Sadly today given the litiginous society we live in , paranoids are often the prey of unethical lawyers.  Police often have a 'frequent flyer' list of paranoids in the community who commonly call the police for help when they experience delusions.  One of my patients, well known to the police. often wakes in the night convinced that some famous actor has raped her.  She herself is very beautiful and it was a concern initially because she falsely accused a star who indeed was in town making a movie. There was no association and no consequence, the star being a mensch of the first order despite the threat and potential damage.  Shortly thereafter it was recognised that the patient was being raped by men who were clearly not in town and often not on the continet. A classic paranoid disorder medication had a limitted benefit but if she was under stress for any other reason this delusion might resurface despite the medication.  I was thankful that my treatment years back reduced her phone calls to the police from weekly to only a couple of times a year.  As a truly lovely and sophisticated lady she was deeply perplexed by these decreasing episodes and definitely remorseful about her causing trouble.  As a result she was highly compliant with medication and had a very good result last I heard.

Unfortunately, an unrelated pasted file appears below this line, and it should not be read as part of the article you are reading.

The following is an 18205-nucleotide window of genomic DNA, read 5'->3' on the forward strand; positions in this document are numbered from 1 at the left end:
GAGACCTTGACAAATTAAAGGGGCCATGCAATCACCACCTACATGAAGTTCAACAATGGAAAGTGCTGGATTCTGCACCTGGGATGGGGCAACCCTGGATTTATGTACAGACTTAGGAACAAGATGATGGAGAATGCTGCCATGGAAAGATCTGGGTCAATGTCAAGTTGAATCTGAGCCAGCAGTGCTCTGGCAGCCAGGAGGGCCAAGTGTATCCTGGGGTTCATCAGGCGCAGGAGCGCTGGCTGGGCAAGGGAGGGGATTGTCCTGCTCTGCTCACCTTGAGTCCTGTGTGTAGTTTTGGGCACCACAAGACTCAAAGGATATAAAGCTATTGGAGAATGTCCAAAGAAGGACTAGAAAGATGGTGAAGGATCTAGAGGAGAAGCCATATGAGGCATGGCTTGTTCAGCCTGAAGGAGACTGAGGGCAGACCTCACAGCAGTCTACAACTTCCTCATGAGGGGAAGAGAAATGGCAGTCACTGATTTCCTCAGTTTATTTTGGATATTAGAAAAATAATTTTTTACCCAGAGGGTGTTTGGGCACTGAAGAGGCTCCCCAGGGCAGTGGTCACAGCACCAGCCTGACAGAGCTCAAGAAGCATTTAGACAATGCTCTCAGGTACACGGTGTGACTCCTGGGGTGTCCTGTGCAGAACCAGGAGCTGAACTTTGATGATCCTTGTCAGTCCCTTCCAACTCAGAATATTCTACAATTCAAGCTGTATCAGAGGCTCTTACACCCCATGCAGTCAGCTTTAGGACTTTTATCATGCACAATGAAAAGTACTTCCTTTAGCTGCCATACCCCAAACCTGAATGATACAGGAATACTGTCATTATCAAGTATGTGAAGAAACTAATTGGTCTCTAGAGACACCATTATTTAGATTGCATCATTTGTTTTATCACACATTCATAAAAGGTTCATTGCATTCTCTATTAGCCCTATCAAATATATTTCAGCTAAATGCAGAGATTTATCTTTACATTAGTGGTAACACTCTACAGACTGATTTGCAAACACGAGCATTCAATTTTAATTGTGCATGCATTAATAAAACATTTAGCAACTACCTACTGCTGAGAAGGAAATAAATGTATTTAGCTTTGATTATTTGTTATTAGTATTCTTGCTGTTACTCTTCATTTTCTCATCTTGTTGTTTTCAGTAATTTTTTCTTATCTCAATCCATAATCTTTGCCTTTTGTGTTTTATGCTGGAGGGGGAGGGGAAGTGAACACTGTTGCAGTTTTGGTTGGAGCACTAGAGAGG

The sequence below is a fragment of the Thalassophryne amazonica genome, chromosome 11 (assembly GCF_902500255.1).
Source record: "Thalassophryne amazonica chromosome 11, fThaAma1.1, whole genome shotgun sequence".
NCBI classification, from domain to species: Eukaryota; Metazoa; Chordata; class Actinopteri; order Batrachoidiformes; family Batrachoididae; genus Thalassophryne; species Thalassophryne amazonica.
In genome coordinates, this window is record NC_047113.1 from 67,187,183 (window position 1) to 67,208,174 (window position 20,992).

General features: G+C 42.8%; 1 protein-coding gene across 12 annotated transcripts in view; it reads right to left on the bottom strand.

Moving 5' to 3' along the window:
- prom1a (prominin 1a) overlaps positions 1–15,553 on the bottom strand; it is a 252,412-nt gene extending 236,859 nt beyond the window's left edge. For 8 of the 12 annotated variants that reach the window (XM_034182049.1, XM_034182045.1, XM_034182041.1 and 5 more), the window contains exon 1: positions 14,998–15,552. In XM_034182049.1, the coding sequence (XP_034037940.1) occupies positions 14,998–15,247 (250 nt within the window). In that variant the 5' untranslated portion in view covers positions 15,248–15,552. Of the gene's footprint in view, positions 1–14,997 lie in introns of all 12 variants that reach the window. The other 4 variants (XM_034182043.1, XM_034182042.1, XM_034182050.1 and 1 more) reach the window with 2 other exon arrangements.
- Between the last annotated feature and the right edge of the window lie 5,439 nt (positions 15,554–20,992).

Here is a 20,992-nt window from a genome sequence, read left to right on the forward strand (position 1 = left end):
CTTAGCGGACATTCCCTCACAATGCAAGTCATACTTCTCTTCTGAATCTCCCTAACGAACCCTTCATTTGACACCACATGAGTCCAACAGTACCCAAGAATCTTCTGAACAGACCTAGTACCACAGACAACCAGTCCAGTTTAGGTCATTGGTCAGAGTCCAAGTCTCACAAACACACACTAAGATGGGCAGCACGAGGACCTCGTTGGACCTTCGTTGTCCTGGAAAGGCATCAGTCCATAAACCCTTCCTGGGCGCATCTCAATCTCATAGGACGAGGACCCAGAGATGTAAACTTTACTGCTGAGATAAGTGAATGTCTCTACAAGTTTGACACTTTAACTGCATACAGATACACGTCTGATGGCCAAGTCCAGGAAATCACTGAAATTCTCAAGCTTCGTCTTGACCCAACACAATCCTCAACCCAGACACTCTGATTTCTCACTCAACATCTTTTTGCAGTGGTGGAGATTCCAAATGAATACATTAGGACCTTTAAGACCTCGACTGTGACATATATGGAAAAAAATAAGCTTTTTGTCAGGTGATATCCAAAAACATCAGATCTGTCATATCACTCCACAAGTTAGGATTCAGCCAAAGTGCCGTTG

Psychotherapies have not been particularly beneficial for paranoid disorders.  I've treated a few with one on one psychoanalytic therapy or cognitive behaviour therapy with the principle concern being, not allowing one to get caught up in the person's delusional system.  Normally the junior doctors do just this.  With paranoids you're the greatest friend as long as you thoroughly agree with them that the Conservative Party of Canada or the CIA or Catholics are malevolent and likely to be out to get this poor persecuted individual.  However once you challenge this premise you are rejected and seen to be part of the conspiracy and in fact more confirm the diagnosis.  Given this many psychopharmacologists limit therapy to focus on the brain disease with far greater benefit than inexperienced therapists who think that by exploring the person's past they will 'solve' the paranoia.  There is often 'trauma' but just addressing the trauma doesn't necessarily resolve paranoid disorders as it might resolve a ptsd or depressive disorder.  R.D. Laing who worked with schizophrenia wrote a book called 'knots'.  It was mostly poetry but the metaphor as it applied to paranoia and for him paranoid schizophrenia is that the knot is very good and very tight.